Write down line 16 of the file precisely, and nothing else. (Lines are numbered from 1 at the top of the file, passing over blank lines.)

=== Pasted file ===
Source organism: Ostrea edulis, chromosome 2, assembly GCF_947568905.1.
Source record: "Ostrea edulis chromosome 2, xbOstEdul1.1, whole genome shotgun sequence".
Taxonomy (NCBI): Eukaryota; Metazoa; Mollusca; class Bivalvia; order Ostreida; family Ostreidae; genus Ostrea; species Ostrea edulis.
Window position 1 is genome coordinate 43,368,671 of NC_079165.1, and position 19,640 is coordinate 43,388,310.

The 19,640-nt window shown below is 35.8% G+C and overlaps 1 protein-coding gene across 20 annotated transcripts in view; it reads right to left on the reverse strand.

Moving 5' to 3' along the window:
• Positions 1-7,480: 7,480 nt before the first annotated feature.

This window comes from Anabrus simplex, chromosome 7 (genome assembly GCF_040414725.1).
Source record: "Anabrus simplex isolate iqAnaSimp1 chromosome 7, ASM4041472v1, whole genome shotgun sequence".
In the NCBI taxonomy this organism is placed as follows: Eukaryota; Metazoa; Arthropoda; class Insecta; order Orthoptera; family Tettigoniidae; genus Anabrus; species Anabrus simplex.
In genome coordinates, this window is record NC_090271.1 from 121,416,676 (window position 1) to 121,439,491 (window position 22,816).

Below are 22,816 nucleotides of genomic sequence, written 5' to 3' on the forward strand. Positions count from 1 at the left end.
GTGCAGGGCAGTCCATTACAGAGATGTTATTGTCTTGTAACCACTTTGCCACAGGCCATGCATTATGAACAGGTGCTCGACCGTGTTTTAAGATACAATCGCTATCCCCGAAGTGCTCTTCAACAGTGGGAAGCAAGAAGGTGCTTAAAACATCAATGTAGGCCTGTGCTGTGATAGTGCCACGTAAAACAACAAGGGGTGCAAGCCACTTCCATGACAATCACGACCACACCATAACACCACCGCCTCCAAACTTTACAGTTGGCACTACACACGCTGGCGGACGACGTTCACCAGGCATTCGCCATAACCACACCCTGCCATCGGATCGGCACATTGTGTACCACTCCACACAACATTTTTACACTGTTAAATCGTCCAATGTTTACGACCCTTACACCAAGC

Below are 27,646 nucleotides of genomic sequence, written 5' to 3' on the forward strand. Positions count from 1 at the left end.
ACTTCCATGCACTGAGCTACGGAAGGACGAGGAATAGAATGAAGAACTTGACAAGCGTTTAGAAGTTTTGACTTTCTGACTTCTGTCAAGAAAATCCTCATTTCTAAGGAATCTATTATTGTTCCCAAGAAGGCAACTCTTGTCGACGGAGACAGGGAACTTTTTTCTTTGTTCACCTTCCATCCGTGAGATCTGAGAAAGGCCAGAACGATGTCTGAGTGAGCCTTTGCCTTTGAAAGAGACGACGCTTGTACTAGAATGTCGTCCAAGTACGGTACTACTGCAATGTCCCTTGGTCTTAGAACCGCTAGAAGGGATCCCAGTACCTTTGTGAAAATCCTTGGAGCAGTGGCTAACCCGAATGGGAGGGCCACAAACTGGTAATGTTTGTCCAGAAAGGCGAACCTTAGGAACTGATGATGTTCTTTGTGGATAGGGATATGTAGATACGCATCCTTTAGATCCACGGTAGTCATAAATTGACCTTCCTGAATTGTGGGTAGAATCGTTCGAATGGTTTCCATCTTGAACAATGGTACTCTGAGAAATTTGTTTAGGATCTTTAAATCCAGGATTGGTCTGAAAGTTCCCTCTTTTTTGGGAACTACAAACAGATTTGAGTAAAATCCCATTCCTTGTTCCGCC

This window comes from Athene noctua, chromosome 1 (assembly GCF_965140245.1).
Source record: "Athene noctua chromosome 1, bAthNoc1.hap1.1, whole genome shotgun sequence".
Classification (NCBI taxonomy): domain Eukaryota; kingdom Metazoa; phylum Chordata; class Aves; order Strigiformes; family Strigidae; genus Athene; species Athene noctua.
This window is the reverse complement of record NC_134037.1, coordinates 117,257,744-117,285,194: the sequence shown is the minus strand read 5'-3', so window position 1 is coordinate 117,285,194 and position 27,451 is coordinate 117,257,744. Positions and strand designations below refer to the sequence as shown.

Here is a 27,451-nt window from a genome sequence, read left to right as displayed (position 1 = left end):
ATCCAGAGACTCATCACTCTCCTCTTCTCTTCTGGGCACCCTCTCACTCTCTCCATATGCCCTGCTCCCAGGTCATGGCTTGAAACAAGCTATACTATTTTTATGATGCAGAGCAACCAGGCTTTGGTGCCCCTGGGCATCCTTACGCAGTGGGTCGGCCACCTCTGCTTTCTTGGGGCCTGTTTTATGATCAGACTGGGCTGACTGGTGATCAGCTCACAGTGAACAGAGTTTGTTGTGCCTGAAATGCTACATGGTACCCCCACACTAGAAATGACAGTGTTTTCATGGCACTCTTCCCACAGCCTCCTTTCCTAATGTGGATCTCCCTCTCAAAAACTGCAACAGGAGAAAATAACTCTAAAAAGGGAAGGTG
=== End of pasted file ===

This window comes from Athene noctua, chromosome 1 (assembly GCF_965140245.1).